D – Don’t go out of network

    Services performed by in-network healthcare providers usually cost significantly less than those that aren’t. In fact, some services may not be covered at all when you use a non-network provider. Always take the time to make sure your provider is in your network before you schedule a treatment or procedure.

    E – Engage online

    My Health Plan, Medical Mutual’s secure member website, helps you easily keep track of claims and deductible amounts. It's also where you can review your Explanation of Benefits (EOB) statements after you have services.

    If you are a COSE MEWA member through Medical Mutual, creating your My Health Plan account is simple. Just visit MedMutual.com/Member and click Register for an Account. To learn more about other benefits offered through a COSE MEWA health plan, please contact your broker or your Medical Mutual Sales representative.

     

     

     

     

     

     

    Share
  • Email
  • Next up: Reporting for Reform - How to Comply with Upcoming IRS Reporting Requirements
  • More in HR
  • Reporting for Reform - How to Comply with Upcoming IRS Reporting Requirements

    As part of healthcare reform, the Internal Revenue Service (IRS) added sections 6055 and 6056 to the Internal Revenue Code. Starting in 2016, the IRS requires insurance companies to collect any missing Social Security numbers for members and dependents covered by fully insured health plans. “Typically, insurance carriers have only needed employees’ Social Security numbers, not those of spouses or dependent children,” says Patricia Decensi, General Counsel at Medical Mutual. “However, the IRS will soon require that information to verify that everyone in the United States is covered.” The information will be used to enforce the part of healthcare reform that says everyone in the United States has to have health insurance—or qualify for an exemption. In addition, it will allow the IRS to verify whether certain employers offer “minimum essential coverage” for their employees. The requirements are based on two key factors.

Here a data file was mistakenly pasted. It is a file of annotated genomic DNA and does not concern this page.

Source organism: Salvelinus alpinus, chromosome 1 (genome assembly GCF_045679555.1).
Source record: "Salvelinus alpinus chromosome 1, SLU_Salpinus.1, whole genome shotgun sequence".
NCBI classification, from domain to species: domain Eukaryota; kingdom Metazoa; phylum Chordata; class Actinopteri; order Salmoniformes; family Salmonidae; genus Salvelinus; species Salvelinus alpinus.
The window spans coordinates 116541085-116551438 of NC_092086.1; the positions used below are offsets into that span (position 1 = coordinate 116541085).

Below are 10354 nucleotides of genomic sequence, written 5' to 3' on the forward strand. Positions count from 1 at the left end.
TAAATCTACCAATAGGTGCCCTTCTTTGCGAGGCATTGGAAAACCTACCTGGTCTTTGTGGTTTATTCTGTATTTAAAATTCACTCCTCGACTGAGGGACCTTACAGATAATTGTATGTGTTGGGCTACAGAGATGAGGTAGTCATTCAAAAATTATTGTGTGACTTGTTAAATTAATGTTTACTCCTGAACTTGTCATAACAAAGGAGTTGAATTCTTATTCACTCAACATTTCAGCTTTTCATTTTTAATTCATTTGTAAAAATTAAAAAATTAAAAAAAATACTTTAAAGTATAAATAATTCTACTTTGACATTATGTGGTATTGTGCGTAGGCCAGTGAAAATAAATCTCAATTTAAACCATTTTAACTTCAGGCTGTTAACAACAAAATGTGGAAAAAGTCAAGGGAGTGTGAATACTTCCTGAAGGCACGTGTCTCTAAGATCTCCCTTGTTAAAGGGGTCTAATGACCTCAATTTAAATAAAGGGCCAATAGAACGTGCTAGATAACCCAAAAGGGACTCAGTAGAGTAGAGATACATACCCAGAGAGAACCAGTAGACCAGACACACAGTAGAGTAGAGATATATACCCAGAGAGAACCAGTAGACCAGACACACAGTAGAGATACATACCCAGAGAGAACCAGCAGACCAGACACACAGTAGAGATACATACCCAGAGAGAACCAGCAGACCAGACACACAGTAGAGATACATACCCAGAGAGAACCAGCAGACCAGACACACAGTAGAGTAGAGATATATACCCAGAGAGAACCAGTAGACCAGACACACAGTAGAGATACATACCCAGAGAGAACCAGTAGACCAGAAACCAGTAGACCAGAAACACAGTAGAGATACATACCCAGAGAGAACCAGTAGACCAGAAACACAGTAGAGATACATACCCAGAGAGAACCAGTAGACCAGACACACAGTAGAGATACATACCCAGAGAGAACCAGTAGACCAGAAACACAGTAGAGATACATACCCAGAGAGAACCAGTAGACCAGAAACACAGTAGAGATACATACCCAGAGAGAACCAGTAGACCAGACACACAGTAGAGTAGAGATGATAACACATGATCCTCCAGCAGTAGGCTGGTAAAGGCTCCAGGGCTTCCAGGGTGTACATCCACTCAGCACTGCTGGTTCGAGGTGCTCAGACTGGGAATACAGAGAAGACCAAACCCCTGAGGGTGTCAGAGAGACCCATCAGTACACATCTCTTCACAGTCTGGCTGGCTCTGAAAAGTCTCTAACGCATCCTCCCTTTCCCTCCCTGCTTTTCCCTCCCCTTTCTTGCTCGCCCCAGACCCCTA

As part of healthcare reform, the Internal Revenue Service (IRS) added sections 6055 and 6056 to the Internal Revenue Code. Starting in 2016, the IRS requires insurance companies to collect any missing Social Security numbers for members and dependents covered by fully insured health plans.

    “Typically, insurance carriers have only needed employees’ Social Security numbers, not those of spouses or dependent children,” says Patricia Decensi, General Counsel at Medical Mutual. “However, the IRS will soon require that information to verify that everyone in the United States is covered.”

    The information will be used to enforce the part of healthcare reform that says everyone in the United States has to have health insurance—or qualify for an exemption. In addition, it will allow the IRS to verify whether certain employers offer “minimum essential coverage” for their employees.

    The requirements are based on two key factors.

    First is the funding structure of the health plan. Some employers are self-funded and pay their own claims, while others are fully insured through their carrier. The funding structure determines whether employers have to do their own reporting under Section 6055, the individual mandate.

    Second is the number of full-time employees. Section 6056, the employer pay or play rule, only applies to employers with 50 or more full-time employees. That includes full-time equivalents. Those employers will have to report to the IRS in early 2016 to prove they offer health coverage that complies with healthcare reform. And that applies even if they were exempt this year.